If you’re stuck in traffic and the engine starts heating, it is advised to change to neutral and rev the engine. This aids in the working of the water pump and enhances the fan speed, thereby drawing more water and air through the radiator. This further assists in cooling down the engine.
If you’re in stop-and-go traffic where you need to hit the brakes time after time, it is better to crawl along slowly rather than moving quickly and then braking abruptly. This quick brakes and moving increases the drag on the engine, and hence, leads to increasing temperature. This could lead to a complete failure, and you would be looking for engine repair, stranded in the middle of the road.
Being Patient Pays Off
The first rule to an overheating car is to allow it to cool down. If you keep driving, the results could be extremely dangerous, and can even lead to accidents. Drive to the right-hand side of the road, open the hood (not with bare hands), and let the engine cool down. If you see smoke coming out, it is advised to stay out of the car for as long as it takes for the engine to come at a moderate temperature level. A warning – Make sure you don’t attempt to open radiator caps as the boiling engine could spew it out. Moreover, do not add water until the engine has cooled down.
If you can see that the engine hasn’t cooled down even after 30-40 minutes of rest, it might be time to call for assistance.
Add the Coolant
Once the engine has cooled down, it is time to top-up the radiator. Make sure the hood is cool to touch before you go on with the process. It is a good call to use a towel or safety gloves before proceeding with the rest. Locate the radiator cap and use the towel to slowly loosen the cap. Allow the pressure to escape as the coolant expands when heated.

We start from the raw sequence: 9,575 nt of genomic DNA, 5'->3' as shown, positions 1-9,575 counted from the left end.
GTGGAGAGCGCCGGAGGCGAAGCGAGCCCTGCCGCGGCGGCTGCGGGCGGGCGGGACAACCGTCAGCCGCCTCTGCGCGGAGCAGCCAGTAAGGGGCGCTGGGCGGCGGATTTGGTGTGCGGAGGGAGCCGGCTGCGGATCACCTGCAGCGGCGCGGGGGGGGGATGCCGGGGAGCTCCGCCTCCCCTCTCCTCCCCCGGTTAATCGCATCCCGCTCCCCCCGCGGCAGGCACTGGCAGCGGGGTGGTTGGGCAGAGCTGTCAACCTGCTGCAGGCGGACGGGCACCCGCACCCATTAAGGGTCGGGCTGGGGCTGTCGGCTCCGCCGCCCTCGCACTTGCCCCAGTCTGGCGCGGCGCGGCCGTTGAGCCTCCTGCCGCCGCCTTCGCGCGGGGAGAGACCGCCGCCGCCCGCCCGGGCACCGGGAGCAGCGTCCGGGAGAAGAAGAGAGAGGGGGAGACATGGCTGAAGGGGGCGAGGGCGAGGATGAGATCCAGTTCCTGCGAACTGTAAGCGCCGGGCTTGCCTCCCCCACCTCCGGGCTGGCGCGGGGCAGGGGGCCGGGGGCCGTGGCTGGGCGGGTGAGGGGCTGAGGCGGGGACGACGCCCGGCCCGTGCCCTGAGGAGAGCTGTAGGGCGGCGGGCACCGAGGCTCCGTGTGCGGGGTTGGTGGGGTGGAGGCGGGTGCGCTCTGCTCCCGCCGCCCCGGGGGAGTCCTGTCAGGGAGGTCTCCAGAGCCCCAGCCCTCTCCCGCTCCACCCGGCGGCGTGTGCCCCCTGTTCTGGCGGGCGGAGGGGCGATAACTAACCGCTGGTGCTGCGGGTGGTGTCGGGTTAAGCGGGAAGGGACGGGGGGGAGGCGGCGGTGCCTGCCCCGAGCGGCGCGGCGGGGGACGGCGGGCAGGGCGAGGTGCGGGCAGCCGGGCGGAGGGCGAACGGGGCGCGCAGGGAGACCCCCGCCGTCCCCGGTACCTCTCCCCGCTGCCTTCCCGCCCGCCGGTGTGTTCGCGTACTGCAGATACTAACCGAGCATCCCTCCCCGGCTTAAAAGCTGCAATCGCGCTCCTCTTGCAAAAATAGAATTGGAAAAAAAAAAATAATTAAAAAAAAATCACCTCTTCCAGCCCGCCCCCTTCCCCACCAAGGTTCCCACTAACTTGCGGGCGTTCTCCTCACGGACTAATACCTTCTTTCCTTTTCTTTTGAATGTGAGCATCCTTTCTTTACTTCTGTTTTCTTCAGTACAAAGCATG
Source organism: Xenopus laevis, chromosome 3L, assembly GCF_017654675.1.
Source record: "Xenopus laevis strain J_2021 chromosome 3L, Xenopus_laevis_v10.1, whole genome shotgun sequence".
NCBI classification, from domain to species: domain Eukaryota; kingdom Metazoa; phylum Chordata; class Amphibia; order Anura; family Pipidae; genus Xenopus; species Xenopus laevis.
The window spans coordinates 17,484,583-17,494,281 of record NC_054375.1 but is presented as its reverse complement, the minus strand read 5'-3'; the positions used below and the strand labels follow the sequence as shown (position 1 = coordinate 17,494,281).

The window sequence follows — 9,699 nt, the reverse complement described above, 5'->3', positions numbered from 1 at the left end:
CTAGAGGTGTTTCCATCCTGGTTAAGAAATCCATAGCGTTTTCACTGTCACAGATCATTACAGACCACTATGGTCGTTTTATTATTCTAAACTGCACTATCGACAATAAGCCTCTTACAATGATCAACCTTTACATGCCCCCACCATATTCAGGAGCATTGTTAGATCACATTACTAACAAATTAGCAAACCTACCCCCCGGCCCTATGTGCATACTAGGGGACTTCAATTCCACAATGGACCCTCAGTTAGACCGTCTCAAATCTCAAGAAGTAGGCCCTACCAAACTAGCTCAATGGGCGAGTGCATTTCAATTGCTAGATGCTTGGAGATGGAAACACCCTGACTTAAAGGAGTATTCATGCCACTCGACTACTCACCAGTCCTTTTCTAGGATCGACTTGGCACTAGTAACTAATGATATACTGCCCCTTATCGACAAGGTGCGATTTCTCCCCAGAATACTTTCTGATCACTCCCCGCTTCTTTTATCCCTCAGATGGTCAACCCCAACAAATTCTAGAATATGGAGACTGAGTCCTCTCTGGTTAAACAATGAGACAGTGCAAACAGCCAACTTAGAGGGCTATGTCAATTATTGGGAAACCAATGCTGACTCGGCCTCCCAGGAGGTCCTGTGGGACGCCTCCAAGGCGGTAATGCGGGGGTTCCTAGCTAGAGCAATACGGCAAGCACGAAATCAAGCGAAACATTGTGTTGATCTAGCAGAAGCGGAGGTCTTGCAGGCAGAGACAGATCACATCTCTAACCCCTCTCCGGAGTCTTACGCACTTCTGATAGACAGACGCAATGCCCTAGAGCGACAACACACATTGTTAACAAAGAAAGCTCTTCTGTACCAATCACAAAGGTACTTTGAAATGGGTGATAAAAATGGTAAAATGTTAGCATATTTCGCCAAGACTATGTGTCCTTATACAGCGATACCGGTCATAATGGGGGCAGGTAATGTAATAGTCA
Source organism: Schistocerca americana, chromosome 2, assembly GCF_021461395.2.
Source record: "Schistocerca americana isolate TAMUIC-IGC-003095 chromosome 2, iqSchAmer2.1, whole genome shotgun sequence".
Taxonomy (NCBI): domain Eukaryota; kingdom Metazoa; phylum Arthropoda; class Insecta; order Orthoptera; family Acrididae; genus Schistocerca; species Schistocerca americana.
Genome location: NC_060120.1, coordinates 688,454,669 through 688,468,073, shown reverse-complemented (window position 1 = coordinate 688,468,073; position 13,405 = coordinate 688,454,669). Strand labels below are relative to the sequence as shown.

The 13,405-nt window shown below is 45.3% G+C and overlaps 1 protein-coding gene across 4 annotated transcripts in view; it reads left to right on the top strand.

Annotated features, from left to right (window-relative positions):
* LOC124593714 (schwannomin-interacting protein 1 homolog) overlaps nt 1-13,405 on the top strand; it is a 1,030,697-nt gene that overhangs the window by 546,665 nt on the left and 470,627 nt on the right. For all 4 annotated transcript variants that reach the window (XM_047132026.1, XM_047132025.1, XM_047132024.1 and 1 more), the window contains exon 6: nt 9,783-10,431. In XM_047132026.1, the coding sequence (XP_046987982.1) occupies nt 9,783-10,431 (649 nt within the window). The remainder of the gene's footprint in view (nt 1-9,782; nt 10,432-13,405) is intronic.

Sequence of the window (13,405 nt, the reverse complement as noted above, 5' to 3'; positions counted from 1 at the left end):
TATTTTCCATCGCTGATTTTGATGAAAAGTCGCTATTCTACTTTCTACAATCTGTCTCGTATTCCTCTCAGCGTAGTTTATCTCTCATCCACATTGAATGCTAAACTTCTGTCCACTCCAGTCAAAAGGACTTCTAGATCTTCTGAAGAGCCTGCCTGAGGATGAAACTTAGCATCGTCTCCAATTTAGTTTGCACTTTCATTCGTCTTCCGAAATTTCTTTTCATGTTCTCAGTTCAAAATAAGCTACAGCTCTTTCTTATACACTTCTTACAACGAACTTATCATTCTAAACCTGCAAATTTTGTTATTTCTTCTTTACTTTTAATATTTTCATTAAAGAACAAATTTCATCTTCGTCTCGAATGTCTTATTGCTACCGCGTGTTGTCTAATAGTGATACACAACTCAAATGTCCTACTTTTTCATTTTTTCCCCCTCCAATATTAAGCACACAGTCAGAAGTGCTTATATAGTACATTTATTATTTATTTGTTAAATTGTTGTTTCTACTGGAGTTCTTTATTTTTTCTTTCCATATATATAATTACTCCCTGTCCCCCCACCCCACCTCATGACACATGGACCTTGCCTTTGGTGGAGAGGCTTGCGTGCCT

If you find the radiator to be free from the coolant, it could be because there is a leak in the system, or you have simply run out. Top up the radiator with half coolant, half water mixture until it reaches the ‘full’ line. Additionally, add the coolant to the small reservoir to avoid overheating the engine in the future. After you’re done, replace the cap and turn on the engine. This should make the temperature gauge come back to normal, and the warning light should go out.
If you find the coolant to be topped up and yet the engine temperature doesn’t seem to die down, there might be some other problem with the cooling system or internally which requires the professional eye to be detected.
Look for Leaks
You might not have the professional eye, but looking for leaks in the cooling system is not always a very hard job. You can take a look at the radiator and hoses to see if you can find the leaking coolant.
If you want to take a step ahead, you can look for a pressure leak testing kit from any car shop. To use it, attach it to the radiator and pump up the pressure. If you see any water coming out of the holes, that is a clear indication of a leak. For other obscured leaks, you can pump up the tester and keep an eye on the temperature gauge. If you see the temperature falling, there’s a leak somewhere.
Look for Malfunctions
If you’ve looked for leaks, filled your coolant, and can still not bring down the temperature on the gauge, it might be smart to consider that the thermostat is malfunctioning.
Wait for the engine to cool down completely, and remove the old thermostat and connect the hoses without it. If the engine starts and runs fine without the thermostat, there is a possibility that the old one was malfunctioning.
This brings us to the end of our article on overheating cars and how to overcome it. For more such articles, keep watching this space.